The first one you see is a St. Christopher, usually painted right across from the church door, because if you see St. Christopher first thing in the morning, you're safe from violent death for the rest of the day.
The other two are the Seven Acts of Mercy, shown as seven figures holding scrolls (and possibly insignia). This one is the Seven Deadly Sins, depicted as a tree. There was probably a larger scheme, with more moral lessons, but these are all that survive (or have been able to be recovered so far).
The paintings are as high as possible on the walls, and must have been impressive when all the colour was present and fresh. They're still impressive, damaged as they are.

St. Mary, Thornham Parva (which means Little Thornham) was top of my list of Churches To See. Simon waxes eloquent about it, and with good reason. That was our first church next morning.
It's a proper parish church, layered with history, so that the 14th century wall painting scheme is broken by 15th century windows, an 18th century gallery and 20th century plaques. A cardboard box holding copies of the church bulletin sits on top of the medieval font.
And it's thatched! It has a thatched tower! St. Mary sits, like a few other East Anglian churches we were to see, in the middle of fields. One thatched cottage nearby, but otherwise it's clearly a ways from any parishioners.

The interior is simple, too small to have aisles, but with a restored rood-screen, and a few pieces of rescued medieval glass tucked in the window tracery.
This picture, while giving you an idea of the small compass of the church, hides the two things that make it really remarkable.
One is a rare survival of an almost complete wall painting scheme, the sort of thing that almost every medieval church once had, destroyed in so many cases by later fenestration (sorry, putting in windows), or well-meaning Victorian restorers wanting to reveal 'the beauty of the stonework' by knocking off the plaster. The Puritans, ironically, did more to preserve the paintings: whitewashing over them and painting improving mottoes on top.
But I digress (cries of No! Really?).

The wall paintings tell two stories. One storyline is the martyrdom of St. Edmund, including his flight, the body found guarded by a wolf, the removal of his body to the shrine in Bury. A doorway arch stands in for the bridge that the cart bearing his body was miraculously able to cross (it was too narrow for the cart). The picture here is described as Edmund's head being reattached to his body by monks.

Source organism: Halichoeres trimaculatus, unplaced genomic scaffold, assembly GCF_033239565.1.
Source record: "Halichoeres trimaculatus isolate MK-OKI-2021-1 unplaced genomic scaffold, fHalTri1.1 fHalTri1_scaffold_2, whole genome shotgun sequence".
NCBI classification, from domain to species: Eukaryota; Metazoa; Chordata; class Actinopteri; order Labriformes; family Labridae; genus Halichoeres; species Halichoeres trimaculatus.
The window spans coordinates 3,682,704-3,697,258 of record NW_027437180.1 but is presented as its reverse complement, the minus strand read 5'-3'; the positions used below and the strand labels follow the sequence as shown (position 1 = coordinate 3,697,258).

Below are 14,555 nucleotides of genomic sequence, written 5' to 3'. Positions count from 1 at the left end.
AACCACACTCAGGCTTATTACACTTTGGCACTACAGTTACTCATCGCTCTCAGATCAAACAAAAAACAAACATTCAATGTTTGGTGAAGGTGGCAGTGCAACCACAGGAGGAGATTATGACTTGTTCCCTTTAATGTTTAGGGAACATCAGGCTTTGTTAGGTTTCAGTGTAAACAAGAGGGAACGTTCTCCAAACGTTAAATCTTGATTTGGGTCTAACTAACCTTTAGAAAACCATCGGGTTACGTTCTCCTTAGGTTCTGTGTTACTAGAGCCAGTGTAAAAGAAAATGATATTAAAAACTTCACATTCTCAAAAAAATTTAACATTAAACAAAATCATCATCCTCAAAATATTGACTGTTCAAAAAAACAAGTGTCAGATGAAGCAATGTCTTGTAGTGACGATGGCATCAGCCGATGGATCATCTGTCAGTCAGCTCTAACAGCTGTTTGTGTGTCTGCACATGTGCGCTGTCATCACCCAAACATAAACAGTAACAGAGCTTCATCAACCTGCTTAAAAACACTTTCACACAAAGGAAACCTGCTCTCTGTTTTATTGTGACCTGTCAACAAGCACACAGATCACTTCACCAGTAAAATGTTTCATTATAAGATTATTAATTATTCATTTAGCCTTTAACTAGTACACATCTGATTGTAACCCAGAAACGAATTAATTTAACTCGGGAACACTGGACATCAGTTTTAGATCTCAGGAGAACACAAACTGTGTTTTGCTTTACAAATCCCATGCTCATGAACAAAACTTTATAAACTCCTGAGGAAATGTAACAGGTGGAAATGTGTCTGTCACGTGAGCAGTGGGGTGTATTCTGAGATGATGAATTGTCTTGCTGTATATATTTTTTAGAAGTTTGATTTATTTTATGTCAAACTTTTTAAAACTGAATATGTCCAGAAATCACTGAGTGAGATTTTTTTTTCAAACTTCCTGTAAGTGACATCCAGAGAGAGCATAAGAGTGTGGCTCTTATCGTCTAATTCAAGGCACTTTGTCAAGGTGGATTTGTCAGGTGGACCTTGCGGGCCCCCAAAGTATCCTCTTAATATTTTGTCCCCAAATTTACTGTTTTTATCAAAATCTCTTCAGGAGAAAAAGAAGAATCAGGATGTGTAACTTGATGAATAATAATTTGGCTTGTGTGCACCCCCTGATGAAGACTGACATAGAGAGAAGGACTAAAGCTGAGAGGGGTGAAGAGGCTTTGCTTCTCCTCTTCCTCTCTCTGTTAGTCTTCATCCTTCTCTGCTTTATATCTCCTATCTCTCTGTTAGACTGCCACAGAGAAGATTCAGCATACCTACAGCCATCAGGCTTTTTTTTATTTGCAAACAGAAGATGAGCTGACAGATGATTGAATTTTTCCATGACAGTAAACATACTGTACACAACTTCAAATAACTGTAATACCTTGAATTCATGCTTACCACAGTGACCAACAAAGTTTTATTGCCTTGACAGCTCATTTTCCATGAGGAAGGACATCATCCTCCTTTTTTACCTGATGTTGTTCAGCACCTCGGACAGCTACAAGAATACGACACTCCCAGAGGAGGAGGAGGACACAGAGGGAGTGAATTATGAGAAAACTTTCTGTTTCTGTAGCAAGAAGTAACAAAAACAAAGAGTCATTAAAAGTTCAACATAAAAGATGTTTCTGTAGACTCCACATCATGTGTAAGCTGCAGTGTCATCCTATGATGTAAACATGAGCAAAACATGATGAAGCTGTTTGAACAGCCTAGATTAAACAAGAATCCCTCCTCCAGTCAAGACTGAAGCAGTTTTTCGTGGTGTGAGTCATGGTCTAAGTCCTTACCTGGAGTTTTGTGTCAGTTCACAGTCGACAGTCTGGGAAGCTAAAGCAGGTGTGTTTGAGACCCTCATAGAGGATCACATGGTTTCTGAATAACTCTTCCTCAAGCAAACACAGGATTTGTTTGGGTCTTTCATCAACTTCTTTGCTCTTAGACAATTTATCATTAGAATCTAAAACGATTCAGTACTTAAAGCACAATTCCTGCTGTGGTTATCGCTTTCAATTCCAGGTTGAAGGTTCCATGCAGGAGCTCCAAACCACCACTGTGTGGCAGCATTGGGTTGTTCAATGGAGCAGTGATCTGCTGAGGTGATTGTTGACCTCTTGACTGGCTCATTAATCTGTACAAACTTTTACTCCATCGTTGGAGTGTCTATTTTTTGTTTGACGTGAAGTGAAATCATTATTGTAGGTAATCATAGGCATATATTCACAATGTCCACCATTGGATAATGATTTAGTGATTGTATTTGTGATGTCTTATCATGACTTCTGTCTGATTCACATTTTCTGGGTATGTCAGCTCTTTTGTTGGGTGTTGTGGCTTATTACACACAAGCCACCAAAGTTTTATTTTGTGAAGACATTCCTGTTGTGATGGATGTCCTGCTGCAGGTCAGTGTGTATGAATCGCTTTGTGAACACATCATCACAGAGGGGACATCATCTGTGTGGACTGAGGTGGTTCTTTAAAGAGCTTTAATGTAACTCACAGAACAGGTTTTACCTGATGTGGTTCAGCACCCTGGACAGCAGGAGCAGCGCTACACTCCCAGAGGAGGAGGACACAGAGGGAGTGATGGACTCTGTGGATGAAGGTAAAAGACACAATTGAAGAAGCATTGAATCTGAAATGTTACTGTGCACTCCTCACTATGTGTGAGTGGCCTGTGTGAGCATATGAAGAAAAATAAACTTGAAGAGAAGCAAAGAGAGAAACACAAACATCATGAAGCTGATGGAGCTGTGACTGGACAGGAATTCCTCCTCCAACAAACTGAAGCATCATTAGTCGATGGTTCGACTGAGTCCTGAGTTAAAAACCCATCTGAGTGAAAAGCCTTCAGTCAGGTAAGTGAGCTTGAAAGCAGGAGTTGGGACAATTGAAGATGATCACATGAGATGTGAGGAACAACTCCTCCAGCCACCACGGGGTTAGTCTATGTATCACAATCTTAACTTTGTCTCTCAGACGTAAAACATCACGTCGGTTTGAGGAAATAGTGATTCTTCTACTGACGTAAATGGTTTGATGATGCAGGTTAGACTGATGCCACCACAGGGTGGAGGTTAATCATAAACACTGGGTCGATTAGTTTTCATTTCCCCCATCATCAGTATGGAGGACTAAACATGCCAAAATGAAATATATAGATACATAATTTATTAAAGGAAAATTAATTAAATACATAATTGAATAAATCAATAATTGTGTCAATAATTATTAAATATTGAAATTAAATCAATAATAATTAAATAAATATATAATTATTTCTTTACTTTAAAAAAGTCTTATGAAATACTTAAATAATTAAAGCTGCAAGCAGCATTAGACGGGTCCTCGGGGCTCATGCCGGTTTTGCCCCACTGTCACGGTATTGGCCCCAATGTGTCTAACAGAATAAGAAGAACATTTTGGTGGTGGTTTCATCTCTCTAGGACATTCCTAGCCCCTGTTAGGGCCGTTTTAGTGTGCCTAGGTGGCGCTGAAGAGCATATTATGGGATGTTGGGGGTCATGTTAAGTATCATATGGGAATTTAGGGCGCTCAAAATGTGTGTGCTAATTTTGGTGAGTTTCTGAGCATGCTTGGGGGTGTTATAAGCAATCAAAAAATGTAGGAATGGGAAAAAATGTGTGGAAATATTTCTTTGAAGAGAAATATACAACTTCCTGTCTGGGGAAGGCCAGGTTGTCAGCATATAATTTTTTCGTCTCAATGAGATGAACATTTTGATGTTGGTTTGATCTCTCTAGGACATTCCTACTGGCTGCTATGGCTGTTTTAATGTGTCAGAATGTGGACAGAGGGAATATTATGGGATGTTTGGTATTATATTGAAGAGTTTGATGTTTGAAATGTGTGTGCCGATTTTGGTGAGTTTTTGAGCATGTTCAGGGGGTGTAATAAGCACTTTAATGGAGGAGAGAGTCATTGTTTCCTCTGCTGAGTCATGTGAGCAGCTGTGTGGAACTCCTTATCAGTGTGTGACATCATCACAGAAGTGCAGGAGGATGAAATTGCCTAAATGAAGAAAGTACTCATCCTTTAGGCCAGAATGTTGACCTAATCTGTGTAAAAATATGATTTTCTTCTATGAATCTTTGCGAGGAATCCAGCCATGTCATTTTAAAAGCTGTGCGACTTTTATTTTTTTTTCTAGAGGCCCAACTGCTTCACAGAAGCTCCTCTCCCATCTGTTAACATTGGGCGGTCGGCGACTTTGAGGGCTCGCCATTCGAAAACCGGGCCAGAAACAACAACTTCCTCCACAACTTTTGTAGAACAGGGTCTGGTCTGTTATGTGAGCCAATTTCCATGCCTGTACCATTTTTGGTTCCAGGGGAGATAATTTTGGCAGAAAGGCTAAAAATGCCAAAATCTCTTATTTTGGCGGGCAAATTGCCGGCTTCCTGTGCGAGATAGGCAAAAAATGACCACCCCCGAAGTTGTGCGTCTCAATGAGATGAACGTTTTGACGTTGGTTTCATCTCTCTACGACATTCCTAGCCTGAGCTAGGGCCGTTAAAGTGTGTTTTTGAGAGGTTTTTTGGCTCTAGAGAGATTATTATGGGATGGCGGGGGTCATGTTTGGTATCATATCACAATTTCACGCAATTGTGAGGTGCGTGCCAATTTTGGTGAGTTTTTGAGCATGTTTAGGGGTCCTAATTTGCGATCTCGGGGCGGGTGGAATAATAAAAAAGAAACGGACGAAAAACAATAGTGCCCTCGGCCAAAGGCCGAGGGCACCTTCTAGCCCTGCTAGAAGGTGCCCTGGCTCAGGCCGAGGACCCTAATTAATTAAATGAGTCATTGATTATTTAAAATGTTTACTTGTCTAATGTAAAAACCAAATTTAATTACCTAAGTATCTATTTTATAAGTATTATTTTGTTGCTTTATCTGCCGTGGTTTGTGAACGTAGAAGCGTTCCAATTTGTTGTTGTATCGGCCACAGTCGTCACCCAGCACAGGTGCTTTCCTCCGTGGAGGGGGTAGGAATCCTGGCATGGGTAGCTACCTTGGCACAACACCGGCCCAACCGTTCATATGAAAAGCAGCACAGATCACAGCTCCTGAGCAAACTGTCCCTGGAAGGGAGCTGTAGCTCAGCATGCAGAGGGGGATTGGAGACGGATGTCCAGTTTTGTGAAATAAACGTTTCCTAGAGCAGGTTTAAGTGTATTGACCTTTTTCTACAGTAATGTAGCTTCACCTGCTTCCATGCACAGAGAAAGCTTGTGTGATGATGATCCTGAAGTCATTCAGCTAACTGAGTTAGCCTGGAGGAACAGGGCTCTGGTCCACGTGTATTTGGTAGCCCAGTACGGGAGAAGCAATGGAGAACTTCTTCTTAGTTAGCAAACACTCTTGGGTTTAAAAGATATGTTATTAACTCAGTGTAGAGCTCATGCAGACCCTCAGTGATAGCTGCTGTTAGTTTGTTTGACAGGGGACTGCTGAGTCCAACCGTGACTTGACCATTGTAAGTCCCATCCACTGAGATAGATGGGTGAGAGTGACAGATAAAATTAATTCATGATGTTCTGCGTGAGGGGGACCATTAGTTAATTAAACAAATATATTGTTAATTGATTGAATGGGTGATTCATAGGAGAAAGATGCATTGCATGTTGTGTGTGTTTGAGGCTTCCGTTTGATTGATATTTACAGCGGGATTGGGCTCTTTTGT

The other storyline is the Infancy of Christ. The Annunciation is missing, but the Visitation, Adoration, and Presentation are all surviving. The paintings are much more intimate, obviously, than the Hoxne paintings. They're at head-height or just above, and the style is simple, almost cartoony to modern eyes. This is not the art of the court.

The art of the court is represented by the other treasure of Thornham Parva, which is the retable. Excuse my blurry and partial photo, as I'm not good at photographing through glass. (Mark took better photos, and I may post them later).
The retable was probably the property of a noble family, hidden away and perhaps part of a secret chapel during the Reformation, then forgotten, eventually found in a stable loft and donated to this little church.
It shows the Crucifixion, with four saints flanking it on each side, holding their insignia. The background is gold leaf, and the figures are painted in oil, which pegs it as an English production. There's a sister panel, identified as being from the same oaks, now in the Museum at Cluny (and which I used as a model for a panel painting I did some years back).
The figures have that dancer's grace of early 14th century painting, with exaggerated hands and length of limb, to give them more gesture and emphasis. The modeling of the draperies is ... just so beautiful that I think I have to shut up about it now.
I'll post Mark's pictures later.

St. Mary Magdalene, Thornham Magna (Big Thornham) is appropriately much grander. It's the church of an important family (as St. Andrew was) rather than a parish church. And it has been restored most impressively, with the brightest Victorian touches of glass and paint.
Jane led us unerringly about, and we found a lane to park in, a raised cart-track alongside the road, paved with dead leaves. It had the air of being left over from the past, though I suppose it was in use enough not to be grown over.